Graduate student Pamela Reynolds: Protecting North Carolina’s oyster reefs

Oyster reefs in North Carolina estuaries have collapsed over the last century, leading to the loss of important ecosystem goods and services they provide to the people in this state. Oysters provide critical nursery habitat for fisheries, biofiltration and shoreline stabilization. Their value as ecosystem engineers greatly outweighs their value as a fisheries commodity. However, efforts to restore and manage this critical habitat typically focus on increasing oyster harvests rather than on building healthier reefs.

Research conducted by biology doctoral student Pamela Reynolds examined strategies to enhance North Carolina oyster reefs. Reynolds is one of the 2011 Impact Award winners, an award given by UNC’s Graduate School to recognize research benefiting North Carolina.

Combining field and laboratory studies, Reynolds’ results indicate that reefs with a more intact food web and a diverse top predator community have greater oyster production. Top predators promote reef development by consuming smaller predators, which feed on juvenile oysters. Predator diversity, or increasing the number of different predator species such as large fish and crabs, may promote such top-down effects on oysters, leading to enhanced reef production.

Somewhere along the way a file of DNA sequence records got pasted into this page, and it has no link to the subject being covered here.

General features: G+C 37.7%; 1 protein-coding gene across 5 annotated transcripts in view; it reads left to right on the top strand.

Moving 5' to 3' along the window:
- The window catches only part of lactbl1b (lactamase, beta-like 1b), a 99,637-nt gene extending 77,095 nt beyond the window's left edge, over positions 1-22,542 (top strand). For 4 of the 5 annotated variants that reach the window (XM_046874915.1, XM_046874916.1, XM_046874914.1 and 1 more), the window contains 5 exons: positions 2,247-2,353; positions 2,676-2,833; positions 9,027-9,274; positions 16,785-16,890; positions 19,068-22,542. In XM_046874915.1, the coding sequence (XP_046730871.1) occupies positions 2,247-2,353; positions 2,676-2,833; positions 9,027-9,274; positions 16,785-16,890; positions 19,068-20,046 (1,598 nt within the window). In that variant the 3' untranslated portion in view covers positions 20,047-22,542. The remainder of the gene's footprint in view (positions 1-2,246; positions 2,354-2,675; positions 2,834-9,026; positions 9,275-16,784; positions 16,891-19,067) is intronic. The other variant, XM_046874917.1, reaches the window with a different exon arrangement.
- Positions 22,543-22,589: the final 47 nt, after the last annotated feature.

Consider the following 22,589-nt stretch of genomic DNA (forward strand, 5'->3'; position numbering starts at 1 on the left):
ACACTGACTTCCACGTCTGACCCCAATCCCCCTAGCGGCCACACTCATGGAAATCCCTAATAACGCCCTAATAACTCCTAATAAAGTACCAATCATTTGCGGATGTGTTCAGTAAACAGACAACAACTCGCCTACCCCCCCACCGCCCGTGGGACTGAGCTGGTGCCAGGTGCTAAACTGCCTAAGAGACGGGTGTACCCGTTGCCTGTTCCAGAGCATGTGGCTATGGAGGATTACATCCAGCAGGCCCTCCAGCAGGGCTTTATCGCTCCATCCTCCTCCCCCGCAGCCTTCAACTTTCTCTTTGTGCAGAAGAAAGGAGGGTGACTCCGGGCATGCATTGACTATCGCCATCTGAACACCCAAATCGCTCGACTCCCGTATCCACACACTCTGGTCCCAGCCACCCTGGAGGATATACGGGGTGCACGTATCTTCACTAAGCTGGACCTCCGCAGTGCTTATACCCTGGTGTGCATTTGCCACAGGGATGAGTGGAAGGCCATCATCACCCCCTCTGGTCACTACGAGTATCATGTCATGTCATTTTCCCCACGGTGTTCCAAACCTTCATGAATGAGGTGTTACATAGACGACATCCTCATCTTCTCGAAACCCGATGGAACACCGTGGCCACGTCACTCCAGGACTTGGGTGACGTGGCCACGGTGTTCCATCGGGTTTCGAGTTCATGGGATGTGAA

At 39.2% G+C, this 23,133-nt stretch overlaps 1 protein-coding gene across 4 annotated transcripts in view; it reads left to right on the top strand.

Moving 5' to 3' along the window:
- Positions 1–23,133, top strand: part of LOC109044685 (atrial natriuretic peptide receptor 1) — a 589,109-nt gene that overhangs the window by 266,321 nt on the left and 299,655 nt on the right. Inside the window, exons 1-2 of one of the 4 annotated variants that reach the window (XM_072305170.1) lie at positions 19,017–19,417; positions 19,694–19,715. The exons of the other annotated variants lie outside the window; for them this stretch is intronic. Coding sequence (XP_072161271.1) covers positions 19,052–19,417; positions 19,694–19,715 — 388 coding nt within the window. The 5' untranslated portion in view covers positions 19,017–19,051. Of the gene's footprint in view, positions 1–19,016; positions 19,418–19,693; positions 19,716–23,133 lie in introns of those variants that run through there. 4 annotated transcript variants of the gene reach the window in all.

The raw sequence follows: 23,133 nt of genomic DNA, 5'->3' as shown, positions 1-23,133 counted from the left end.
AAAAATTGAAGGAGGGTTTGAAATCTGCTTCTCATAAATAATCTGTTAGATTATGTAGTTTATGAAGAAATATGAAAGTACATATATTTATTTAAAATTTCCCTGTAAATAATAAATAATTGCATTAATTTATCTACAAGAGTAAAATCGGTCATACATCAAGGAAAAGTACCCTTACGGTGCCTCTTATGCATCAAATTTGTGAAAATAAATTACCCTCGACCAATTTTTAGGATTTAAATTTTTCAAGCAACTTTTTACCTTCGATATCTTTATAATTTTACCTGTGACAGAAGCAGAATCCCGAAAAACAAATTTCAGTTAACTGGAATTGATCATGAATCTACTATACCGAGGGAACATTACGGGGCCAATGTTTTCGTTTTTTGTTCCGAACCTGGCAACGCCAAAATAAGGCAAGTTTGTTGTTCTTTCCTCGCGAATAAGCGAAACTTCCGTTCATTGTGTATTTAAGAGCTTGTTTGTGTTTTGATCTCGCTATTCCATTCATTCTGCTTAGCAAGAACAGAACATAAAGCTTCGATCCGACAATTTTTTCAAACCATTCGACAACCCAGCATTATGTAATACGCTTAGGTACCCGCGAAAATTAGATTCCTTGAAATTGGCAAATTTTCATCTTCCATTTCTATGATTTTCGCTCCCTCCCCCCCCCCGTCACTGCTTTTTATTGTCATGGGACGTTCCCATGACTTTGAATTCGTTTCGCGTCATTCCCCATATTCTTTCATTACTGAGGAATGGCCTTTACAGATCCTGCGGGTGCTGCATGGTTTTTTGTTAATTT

Reynolds’ research suggests that promoting predator diversity is key for reef management, as well as for the success of other coastal restoration projects throughout North Carolina’s estuaries.

“Pamela’s research is truly novel and critically important to coastal conservation as our state’s marine ecosystems continue to be degraded by overfishing, climate change and habitat loss,” said John Bruno, Reynolds’ dissertation adviser.

Graduate student Impact Award winners work and study within a wide variety of fields — health policy, marine sciences, biology, social work, chemistry, and environmental sciences and engineering, to name a few. However, they all share the following attributes: intellectual curiosity, the capacity to work hard, and a commitment to apply their knowledge to challenges facing the people of our state.

The Impact Awards are privately funded through the generous support of the Graduate School’s Graduate Education Advancement Board (GEAB).

For more on the 2011 Impact Award winners, visit